In another classic Ann Coulter moment, the conservative talking head on Jan. 6 insinuated that MSNBC host Melissa Harris-Perry was a “token” Black addition to the cable news network.

Coulter was on Fox News’ “Hannity” show to discuss Harris-Perry’s apology for comments made about Mitt Romney’s Black grandchild on her MSNBC show.

The MSNBC host offered what many felt was a genuine apology to the Romney family and to other “transracial” families that may have been offended by the ill-conceived.

In an appearance on “Fox News Sunday,” Romney, a former Republican presidential candidate and Massachusetts governor, said he and his family accepted her “heartfelt” apology.

Even conservative media host Glenn Beck defended Harris-Perry, saying not only was her apology unnecessary but that he didn’t think “she’s a bad human being.”

“Yes, it wasn’t nice. Yes, it was hurtful and divisive, if that was the intent, but it clearly was not,” Beck said of Harris-Perry’s comments, which came during a break with comedians.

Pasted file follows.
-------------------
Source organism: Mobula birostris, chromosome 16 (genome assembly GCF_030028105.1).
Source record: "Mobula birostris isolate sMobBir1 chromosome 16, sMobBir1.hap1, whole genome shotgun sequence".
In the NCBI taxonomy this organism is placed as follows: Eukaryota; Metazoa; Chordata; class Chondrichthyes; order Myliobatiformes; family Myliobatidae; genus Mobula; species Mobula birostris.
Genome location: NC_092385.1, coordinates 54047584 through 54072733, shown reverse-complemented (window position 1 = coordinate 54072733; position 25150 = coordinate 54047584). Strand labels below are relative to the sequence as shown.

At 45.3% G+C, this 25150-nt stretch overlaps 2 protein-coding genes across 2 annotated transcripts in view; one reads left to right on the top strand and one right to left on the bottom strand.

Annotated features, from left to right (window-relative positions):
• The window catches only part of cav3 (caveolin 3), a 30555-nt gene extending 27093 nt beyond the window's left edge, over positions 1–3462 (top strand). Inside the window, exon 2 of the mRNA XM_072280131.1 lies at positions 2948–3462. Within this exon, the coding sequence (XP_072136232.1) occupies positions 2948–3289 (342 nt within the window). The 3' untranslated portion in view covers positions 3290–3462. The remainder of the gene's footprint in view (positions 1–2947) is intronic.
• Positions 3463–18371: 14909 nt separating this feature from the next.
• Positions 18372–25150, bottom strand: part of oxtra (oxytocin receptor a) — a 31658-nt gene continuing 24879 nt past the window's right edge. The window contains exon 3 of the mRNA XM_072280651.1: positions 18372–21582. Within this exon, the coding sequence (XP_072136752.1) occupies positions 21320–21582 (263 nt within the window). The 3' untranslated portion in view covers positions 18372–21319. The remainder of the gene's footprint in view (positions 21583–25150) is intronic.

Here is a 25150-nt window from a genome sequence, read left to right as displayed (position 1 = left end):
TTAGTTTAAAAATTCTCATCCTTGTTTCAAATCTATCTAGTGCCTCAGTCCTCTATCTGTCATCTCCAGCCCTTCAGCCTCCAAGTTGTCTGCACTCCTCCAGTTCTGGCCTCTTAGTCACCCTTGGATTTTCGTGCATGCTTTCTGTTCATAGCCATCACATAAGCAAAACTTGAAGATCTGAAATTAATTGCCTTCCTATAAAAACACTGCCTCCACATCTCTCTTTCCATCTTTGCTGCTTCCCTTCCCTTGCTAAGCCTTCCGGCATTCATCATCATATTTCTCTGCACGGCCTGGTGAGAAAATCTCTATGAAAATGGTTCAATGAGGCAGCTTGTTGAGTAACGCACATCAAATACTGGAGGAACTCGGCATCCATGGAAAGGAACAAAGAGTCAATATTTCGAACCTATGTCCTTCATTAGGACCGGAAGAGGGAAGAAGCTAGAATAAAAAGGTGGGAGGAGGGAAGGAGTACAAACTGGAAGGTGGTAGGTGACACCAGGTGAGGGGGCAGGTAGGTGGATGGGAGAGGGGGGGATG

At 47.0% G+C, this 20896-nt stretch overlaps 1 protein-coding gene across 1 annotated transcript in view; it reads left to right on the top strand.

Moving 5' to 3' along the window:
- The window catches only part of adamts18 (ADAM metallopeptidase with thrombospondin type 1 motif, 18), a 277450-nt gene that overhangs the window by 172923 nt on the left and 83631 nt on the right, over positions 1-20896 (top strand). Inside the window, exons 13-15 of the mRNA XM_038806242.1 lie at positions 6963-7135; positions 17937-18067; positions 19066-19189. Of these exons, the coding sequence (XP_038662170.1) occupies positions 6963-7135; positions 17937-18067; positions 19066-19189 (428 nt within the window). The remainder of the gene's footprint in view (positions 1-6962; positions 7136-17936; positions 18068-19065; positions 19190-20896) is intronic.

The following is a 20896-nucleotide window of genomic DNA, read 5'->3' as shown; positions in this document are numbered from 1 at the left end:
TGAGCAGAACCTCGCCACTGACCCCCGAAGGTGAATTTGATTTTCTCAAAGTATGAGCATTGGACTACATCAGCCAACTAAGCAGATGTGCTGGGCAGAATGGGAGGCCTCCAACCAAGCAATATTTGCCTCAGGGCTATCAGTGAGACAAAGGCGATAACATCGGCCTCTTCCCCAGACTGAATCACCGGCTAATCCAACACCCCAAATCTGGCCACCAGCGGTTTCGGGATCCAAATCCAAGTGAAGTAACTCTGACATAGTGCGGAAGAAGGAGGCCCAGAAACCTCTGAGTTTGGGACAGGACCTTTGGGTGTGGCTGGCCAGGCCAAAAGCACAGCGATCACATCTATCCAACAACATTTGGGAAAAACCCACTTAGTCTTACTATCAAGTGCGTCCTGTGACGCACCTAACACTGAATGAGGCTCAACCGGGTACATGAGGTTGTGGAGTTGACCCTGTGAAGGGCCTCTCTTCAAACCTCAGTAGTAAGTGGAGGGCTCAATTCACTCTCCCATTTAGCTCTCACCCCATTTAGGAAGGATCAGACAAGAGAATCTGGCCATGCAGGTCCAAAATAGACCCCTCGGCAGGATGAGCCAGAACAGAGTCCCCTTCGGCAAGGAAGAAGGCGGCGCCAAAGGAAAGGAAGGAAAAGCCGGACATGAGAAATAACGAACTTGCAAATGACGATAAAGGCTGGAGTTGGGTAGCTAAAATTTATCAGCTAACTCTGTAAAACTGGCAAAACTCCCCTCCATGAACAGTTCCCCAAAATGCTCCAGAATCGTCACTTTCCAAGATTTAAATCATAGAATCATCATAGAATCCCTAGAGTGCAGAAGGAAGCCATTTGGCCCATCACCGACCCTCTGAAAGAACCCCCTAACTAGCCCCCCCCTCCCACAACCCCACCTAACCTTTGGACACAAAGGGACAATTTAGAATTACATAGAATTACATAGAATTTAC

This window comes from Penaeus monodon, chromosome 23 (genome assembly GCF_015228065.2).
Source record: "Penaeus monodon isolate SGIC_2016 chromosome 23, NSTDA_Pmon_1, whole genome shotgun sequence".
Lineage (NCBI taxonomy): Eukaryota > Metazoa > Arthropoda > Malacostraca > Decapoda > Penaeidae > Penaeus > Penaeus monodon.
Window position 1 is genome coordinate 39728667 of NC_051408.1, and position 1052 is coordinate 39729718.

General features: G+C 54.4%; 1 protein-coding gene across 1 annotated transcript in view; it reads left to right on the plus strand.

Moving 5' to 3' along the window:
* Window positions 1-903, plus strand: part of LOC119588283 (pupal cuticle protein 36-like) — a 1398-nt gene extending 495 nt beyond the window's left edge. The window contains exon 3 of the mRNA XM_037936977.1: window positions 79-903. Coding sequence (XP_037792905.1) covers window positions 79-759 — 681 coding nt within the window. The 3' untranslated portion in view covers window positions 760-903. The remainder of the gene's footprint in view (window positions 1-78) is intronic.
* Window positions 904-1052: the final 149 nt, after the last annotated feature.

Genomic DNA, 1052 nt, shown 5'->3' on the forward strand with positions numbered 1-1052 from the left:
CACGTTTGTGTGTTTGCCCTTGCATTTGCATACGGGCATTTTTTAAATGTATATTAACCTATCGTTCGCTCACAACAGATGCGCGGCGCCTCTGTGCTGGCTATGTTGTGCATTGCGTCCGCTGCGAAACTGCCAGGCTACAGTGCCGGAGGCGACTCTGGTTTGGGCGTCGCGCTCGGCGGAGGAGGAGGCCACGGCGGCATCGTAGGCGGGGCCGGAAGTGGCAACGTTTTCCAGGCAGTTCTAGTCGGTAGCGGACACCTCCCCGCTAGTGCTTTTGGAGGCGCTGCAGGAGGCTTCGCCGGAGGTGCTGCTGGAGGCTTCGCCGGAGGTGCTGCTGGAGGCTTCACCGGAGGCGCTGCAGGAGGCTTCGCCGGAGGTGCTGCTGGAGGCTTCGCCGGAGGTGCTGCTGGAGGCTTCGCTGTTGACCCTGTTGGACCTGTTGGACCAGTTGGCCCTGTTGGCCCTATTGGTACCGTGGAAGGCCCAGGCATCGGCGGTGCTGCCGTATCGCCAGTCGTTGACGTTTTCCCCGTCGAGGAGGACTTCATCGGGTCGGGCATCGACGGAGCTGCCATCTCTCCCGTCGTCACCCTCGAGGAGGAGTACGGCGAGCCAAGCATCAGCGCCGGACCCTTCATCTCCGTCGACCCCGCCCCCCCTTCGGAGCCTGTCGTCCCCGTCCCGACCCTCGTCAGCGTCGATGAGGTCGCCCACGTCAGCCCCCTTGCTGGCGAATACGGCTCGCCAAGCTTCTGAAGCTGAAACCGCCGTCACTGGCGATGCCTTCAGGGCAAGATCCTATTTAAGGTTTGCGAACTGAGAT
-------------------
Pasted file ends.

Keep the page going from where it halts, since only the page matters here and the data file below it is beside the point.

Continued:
But Coulter and Sean Hannity seemed less willing to accept her mea culpa at face value, suggesting it was Harris-Perry’s attempt to save her job.

Hannity called Harris-Perry a “liberal loudmouth” and mocked her “weepy, weepy” apology as a “heartfelt ‘I do want to continue working.’”

Coulter—as usual—took it further, saying Harris-Perry was a “token,” which is usually someone included as a perfunctory gesture toward inclusion.

“It’s particularly good having Melissa Harris-Perry of all people making fun of a Black child in the Romney family as a token,” Coulter told Hannity. “What does she think she is at MSNBC?”

Even Hannity, clearly not a Harris-Perry fan, took exception to Coulter’s comment.

“Why would you say that? There are plenty of African Americans, Black Americans there ,” he said, citing the Rev. Al Sharpton as one example.

Coulter has made a career out of making offensive comments. In January 2013 she asserted that minorities were at the root of the nation’s gun violence problem, and in October 2012, after President Obama emerged as the winner of the presidential debates with Mitt Romney, she called the president a “retard.”

Zenitha Prince

Special to the AFRO